“According as he hath chosen us in him before the foundation of the world (Eph.1:4),” we must also aspire “to make all men see what is the fellowship of the mystery, which from the beginning of the world hath been hid in God, who created all things by Jesus Christ (Eph. 3:9).”

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This article is one of a series designed to offer a reasoned defense of the true creationist position in response to representations, claims and rebuttals published by “America’s skeptic,” Dr. Michael Shermer.

 

A college professor for 20 years, teaching psychology, evolution, and the history of science, Dr. Shermer has emerged as one of the most respected voices of reason in this generation. He is the Founding Publisher of “Skeptic” magazine, is a monthly columnist for “Scientific American,” and is currently the Executive Director of the Skeptics Society. He has authored more than 10 books primarily focused on science and reason with multiple appearances on various television shows and documentaries over the years.

 

In his book, “Why People Believe Weird Things,” Dr. Shermer commits a full chapter to “Confronting Creationists” trying his best to represent (or not) various planks of the “creation” platform and then offering a philosophical, naturalistic rebuttal to each claim. These articles will focus on Dr. Shermer’s representation of the creationist position and respond to his instruction on how to answer their assertions.

 

The purpose of this short series is not to encourage confrontation with skeptics, but to give answers to those seekers who may be at the same reflective crossroads that Michael Shermer found himself when his faith was challenged by the intellectual flair of naturalistic belief during his graduate training at California State University.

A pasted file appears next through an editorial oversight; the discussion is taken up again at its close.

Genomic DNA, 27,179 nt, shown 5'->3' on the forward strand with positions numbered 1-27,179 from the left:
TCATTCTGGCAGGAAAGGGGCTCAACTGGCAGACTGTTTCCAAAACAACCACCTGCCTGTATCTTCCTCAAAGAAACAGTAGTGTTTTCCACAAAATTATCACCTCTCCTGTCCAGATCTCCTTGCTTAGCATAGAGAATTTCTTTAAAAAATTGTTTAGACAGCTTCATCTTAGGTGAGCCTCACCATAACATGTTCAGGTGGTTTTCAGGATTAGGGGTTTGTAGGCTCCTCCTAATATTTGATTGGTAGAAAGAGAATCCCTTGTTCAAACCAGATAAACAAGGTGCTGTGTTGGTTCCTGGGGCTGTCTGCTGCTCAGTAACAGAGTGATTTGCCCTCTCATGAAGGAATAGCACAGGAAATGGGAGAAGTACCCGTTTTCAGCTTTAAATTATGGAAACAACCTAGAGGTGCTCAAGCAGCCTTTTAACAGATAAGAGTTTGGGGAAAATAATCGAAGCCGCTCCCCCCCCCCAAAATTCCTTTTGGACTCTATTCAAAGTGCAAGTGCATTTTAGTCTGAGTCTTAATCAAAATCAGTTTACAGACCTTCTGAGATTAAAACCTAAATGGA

Alleged creationist claim #12 – Something cannot be created out of nothing, say scientists. Therefore, from where did the material for the Big Bang come? From where did the first life forms that provided the raw materials for evolution originate? Stanley Miller’s creation of amino acids out of an inorganic “soup” and other biogenic molecules is not the creation of life.

 

As part of his elaboration, Dr. Shermer admits, “Science may not be equipped to answer certain “ultimate”-type questions, such as what there was before the beginning of the universe or what time it was before time began or where the matter for the Big Bang came from. So far these have been philosophical or religious questions, not scientific ones and therefore have not been a part of science.”

Rationally speaking then, naturalism – the belief that all things find context in natural causation – is contradictory and illogical. At some point in the inescapable retrospection the question must be asked, “But where did that come from?” Eventually, there comes a point where every answer is religious.